Meet the Orca, a 50-ton undersea drone armed with high-tech sensors capable of several attack options, including torpedoes, able to wage a stealth-like war under the ocean surface without a single human being in tow.
According to a special report from Kris Osborn at National Interest, earlier this year, Boeing was awarded a US$43 million deal to build four Orcas for the US Navy.
The XL-UUV (Extra Large Unmanned Undersea Vehicle) Orca is based upon Echo Voyager and Echo Ranger undersea drones, said Captain Pete Small, Program Manager for Unmanned Systems, Naval Sea Systems Command.
The latter is an 84-foot long, massive underwater drone able to reach depths of 11,000 feet and hit ranges up to 6,500 nautical miles, the report said.
The drone has obstacle avoidance, substantial carrying capacity of up to 34-feet, autonomous buoyancy and Synthetic Aperture Sonar, the report said.
Extra Large UUVs, such as Boeing’s Orca, are certainly large enough to accommodate weapons payloads, and it seems such an option is entirely feasible, depending upon the pace of undersea connectivity and fire control, the report said.
It goes without saying that use of any kind of lethal force would, according to Pentagon doctrine, require a human functioning in a role of command and control.
An interesting essay from the National Academy of Sciences, called “Military Robotics: Latest Trends and Spatial Grasp Solutions,” cites the unprecedented advantage of being able to send large undersea drones through the open ocean for as long as 70-days.
An undersea sensing UUV introduces a new realm of combat strategies and tactics.
First and foremost would simply be an opportunity for greater undersea security and stealth, the report said.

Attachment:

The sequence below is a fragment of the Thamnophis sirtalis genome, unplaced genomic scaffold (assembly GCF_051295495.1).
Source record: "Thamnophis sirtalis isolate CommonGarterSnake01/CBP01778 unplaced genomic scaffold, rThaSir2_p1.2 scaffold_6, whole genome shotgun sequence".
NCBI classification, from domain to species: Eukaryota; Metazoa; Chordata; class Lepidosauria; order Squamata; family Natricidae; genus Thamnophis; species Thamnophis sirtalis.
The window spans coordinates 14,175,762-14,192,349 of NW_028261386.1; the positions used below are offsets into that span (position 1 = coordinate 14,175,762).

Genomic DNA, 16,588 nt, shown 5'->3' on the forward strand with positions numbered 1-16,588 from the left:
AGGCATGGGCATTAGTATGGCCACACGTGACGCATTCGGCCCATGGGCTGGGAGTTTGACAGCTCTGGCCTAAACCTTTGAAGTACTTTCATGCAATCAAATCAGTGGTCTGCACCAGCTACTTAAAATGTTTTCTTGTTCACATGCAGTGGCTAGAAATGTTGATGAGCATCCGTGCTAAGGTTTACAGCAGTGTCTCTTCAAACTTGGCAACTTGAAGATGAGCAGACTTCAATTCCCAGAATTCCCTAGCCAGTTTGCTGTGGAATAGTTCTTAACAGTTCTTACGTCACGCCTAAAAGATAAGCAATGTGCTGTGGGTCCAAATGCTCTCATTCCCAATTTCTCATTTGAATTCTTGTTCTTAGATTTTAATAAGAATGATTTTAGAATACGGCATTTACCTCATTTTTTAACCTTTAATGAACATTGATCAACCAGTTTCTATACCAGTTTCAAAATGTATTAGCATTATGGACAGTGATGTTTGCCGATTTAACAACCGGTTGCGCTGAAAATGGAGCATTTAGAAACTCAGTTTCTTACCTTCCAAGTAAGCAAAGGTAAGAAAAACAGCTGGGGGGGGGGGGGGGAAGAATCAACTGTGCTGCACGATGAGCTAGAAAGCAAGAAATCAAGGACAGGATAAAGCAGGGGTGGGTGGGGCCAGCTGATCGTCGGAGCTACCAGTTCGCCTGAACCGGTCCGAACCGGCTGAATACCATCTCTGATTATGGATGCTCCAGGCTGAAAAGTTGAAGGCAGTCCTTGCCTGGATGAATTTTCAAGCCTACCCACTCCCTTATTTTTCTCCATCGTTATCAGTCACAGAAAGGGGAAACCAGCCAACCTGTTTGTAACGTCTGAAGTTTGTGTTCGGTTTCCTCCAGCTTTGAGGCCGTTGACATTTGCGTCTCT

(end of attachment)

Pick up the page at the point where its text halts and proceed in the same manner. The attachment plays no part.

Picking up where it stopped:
Given the high-risk nature of its mission scope, an attack submarine could greatly benefit from an increased ability to conduct recon missions close to enemy shorelines and in the open ocean — while remaining undetected.
US submarines are also trained to lay minefields, but the best places to mine are typically heavily trafficked by enemy forces — think harbor entrances and straits, Popular Mechanics reported.
A UUV could sneak into position and sow a minefield without risking a single sailor. The sub could also perform the reverse mission, performing the dangerous mission of hunting and neutralizing mines.
Look at it this way … the Navy might lose a single uncrewed sub, but the enemy might lose an aircraft carrier. And that’s a good trade in anyone’s book.
Not surprisingly, the Orca and other UUVs are also now the subject of a fast-evolving Navy Unmanned Maritime Autonomy Architecture (UMAS) program, which involves engineering and testing “different layers of autonomy.”
At the moment, undersea drones predominantly gather data and then return to a host ship before downloading data, National Interest reported.
The service is now working to evolve and refine a handful of new ways to communicate undersea in real time, in some cases using video-guided autonomous undersea attack drones, the report said.
Whereas communication isn’t an issue in the air, the physics involved in underwater travel imposes several stumbling blocks, Cosmos Magazine reported.
For one thing, water distorts the transmission of radio signals – if you’re in a dry airspace even a few metres down your mobile won’t work — so operators need confidence the craft is following instructions (or figuring out the best way to do so by itself ) without being able to communicate or report on progress.
It needs the autonomy to detect and avoid contact with objects that could damage it – anything from a large rock on the sea floor to a passing whale.
According to War History online, unmanned submarines are not a new idea and have been used extensively in the fields of undersea exploration, mapping some of the deepest parts of the world’s oceans.
This new generation of autonomous undersea weapons systems raises the spectre of the killer robot, so long simply a part of pop-science fiction culture, that is now fast becoming reality.
Public wariness of “the rise of the machines” as it has been described, is likely why little detail has been released.
Sources: National Interest, Popular Mechanics, War History Online, Department of Defense